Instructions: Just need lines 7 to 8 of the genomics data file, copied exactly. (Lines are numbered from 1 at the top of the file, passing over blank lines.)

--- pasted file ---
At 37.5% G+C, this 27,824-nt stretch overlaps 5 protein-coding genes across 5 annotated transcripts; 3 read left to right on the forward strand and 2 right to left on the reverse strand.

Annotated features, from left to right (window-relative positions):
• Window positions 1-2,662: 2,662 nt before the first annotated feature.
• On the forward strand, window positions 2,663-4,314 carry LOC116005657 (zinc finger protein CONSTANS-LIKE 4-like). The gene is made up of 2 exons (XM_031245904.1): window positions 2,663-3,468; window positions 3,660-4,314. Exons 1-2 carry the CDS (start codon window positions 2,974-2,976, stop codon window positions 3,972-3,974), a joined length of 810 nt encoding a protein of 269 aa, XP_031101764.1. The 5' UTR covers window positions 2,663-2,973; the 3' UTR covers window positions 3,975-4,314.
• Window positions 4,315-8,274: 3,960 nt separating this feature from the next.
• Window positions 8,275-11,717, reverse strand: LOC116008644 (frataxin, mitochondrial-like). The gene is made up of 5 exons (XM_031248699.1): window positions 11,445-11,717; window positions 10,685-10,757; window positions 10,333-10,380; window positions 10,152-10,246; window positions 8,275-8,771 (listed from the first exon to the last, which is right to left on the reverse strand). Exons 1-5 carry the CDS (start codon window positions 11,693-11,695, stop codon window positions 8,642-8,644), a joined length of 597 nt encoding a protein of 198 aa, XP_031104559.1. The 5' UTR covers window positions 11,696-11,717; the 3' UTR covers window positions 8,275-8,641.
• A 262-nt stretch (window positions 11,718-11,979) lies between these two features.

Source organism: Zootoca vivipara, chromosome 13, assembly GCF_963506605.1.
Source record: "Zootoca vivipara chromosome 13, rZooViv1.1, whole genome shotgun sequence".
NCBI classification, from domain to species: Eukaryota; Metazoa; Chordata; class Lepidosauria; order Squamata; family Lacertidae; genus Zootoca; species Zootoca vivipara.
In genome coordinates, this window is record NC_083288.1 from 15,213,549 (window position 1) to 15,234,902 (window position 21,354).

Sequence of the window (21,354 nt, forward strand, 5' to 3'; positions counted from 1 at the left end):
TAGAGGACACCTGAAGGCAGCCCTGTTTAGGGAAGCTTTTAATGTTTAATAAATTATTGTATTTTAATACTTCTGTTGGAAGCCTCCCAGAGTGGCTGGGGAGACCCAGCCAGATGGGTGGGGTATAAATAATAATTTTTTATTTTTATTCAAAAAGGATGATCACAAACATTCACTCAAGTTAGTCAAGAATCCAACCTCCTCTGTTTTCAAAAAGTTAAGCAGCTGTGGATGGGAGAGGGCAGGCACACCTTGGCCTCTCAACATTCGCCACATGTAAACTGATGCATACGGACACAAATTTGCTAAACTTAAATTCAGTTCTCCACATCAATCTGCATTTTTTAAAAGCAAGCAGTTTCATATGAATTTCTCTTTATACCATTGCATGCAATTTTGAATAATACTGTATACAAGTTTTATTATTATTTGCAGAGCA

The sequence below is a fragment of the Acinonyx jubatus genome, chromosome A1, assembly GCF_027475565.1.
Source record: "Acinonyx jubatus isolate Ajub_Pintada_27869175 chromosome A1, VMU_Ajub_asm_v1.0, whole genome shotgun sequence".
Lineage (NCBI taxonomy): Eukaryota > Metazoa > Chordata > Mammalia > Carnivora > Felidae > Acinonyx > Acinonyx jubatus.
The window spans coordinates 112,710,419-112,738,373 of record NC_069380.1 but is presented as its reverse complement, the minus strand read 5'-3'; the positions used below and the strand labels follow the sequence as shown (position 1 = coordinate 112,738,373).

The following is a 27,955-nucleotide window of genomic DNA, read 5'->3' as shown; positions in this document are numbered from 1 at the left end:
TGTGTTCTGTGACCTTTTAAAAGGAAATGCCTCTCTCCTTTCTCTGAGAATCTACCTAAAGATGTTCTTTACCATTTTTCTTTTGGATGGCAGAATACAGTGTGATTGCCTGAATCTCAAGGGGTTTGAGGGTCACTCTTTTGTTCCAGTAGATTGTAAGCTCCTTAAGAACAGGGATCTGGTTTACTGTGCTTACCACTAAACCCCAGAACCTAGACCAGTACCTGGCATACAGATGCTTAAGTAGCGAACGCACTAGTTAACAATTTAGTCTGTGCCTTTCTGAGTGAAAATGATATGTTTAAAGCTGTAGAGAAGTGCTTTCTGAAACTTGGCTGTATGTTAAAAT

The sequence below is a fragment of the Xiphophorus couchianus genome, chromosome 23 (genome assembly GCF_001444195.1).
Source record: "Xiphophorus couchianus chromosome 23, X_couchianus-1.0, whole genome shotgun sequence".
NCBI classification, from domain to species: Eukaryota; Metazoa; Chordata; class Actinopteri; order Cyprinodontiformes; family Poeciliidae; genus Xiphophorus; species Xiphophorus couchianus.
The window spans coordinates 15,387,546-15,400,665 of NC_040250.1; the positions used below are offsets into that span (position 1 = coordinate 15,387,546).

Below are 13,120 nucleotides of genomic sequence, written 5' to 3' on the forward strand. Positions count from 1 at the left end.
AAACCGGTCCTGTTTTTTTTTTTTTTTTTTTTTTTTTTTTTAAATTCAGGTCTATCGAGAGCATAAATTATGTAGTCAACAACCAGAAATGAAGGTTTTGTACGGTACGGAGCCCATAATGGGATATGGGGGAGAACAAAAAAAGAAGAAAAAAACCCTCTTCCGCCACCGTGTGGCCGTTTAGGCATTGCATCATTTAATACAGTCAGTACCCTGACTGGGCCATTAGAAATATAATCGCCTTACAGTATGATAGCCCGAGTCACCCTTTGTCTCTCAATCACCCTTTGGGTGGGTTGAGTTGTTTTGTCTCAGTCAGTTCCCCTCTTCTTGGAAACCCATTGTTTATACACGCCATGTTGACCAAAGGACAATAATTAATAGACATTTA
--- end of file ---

• A 262-nt stretch (window positions 11,718-11,979) lies between these two features.

Source organism: Zootoca vivipara, chromosome 13, assembly GCF_963506605.1.